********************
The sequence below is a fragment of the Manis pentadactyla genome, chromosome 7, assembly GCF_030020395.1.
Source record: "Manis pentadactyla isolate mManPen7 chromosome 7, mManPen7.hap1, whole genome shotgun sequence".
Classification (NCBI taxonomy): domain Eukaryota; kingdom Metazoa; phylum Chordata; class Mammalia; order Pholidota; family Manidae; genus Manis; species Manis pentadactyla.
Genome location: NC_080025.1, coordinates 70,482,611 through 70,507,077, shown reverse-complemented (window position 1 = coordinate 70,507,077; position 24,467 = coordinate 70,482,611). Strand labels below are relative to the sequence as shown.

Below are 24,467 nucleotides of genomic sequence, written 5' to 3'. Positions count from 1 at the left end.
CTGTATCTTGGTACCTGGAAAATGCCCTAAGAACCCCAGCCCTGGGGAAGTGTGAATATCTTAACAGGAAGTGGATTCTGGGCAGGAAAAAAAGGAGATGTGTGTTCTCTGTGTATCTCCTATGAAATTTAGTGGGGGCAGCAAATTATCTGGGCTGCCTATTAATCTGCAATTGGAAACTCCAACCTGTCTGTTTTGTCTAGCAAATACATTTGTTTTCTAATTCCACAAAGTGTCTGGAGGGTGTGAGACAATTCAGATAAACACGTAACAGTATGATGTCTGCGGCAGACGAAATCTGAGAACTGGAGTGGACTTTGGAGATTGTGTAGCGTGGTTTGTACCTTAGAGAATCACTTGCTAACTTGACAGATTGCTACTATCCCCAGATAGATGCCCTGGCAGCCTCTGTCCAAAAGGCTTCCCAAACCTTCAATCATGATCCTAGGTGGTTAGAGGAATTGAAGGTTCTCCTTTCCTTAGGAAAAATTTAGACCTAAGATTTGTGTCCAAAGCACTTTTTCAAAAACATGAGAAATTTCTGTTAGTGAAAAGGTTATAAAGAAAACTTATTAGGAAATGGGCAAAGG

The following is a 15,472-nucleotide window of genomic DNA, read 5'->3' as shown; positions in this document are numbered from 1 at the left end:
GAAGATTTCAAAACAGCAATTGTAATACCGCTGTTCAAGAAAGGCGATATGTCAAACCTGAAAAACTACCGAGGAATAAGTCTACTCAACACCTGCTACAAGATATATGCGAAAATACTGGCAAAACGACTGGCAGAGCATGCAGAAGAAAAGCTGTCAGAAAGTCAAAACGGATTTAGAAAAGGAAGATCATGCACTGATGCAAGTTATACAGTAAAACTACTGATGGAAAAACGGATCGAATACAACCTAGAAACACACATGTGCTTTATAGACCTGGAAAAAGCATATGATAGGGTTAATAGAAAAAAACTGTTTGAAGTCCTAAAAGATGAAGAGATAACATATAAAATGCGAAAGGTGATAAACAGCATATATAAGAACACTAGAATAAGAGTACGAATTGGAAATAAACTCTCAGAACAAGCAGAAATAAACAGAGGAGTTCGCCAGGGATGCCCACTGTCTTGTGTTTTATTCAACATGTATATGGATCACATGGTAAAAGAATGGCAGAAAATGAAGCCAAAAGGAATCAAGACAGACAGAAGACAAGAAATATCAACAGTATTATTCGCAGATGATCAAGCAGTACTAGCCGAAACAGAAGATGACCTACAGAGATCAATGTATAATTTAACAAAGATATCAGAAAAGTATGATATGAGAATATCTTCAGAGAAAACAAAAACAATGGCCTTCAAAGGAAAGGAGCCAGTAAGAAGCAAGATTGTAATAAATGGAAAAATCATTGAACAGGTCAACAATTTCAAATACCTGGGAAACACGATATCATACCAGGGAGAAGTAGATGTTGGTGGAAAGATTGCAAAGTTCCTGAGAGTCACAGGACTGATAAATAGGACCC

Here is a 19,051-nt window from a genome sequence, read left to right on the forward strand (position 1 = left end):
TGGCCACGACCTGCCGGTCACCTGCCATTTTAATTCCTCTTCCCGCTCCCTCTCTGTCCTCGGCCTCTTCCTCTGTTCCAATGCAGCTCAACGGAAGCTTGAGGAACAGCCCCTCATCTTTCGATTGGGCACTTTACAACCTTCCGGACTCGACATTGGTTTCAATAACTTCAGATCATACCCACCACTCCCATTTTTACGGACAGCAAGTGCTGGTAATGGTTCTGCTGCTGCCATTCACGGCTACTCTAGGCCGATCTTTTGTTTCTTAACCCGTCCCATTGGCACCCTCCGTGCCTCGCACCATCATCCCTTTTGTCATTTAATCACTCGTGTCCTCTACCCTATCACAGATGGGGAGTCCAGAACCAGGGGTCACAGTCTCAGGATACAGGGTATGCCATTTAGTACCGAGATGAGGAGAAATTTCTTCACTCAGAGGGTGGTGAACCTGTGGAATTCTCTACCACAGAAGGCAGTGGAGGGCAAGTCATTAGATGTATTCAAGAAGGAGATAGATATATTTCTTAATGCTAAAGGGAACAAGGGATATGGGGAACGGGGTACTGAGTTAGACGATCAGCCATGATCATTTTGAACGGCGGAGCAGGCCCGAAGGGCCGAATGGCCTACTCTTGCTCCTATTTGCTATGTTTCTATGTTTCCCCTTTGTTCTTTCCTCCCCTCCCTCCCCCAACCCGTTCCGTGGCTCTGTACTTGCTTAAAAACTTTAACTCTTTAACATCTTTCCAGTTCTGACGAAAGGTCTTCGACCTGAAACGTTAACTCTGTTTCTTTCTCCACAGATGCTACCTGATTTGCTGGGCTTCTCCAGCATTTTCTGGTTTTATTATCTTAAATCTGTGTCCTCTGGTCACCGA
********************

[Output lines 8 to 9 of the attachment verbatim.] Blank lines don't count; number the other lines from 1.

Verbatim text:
GAAGATTTCAAAACAGCAATTGTAATACCGCTGTTCAAGAAAGGCGATATGTCAAACCTGAAAAACTACCGAGGAATAAGTCTACTCAACACCTGCTACAAGATATATGCGAAAATACTGGCAAAACGACTGGCAGAGCATGCAGAAGAAAAGCTGTCAGAAAGTCAAAACGGATTTAGAAAAGGAAGATCATGCACTGATGCAAGTTATACAGTAAAACTACTGATGGAAAAACGGATCGAATACAACCTAGAAACACACATGTGCTTTATAGACCTGGAAAAAGCATATGATAGGGTTAATAGAAAAAAACTGTTTGAAGTCCTAAAAGATGAAGAGATAACATATAAAATGCGAAAGGTGATAAACAGCATATATAAGAACACTAGAATAAGAGTACGAATTGGAAATAAACTCTCAGAACAAGCAGAAATAAACAGAGGAGTTCGCCAGGGATGCCCACTGTCTTGTGTTTTATTCAACATGTATATGGATCACATGGTAAAAGAATGGCAGAAAATGAAGCCAAAAGGAATCAAGACAGACAGAAGACAAGAAATATCAACAGTATTATTCGCAGATGATCAAGCAGTACTAGCCGAAACAGAAGATGACCTACAGAGATCAATGTATAATTTAACAAAGATATCAGAAAAGTATGATATGAGAATATCTTCAGAGAAAACAAAAACAATGGCCTTCAAAGGAAAGGAGCCAGTAAGAAGCAAGATTGTAATAAATGGAAAAATCATTGAACAGGTCAACAATTTCAAATACCTGGGAAACACGATATCATACCAGGGAGAAGTAGATGTTGGTGGAAAGATTGCAAAGTTCCTGAGAGTCACAGGACTGATAAATAGGACCC

Here is a 19,051-nt window from a genome sequence, read left to right on the forward strand (position 1 = left end):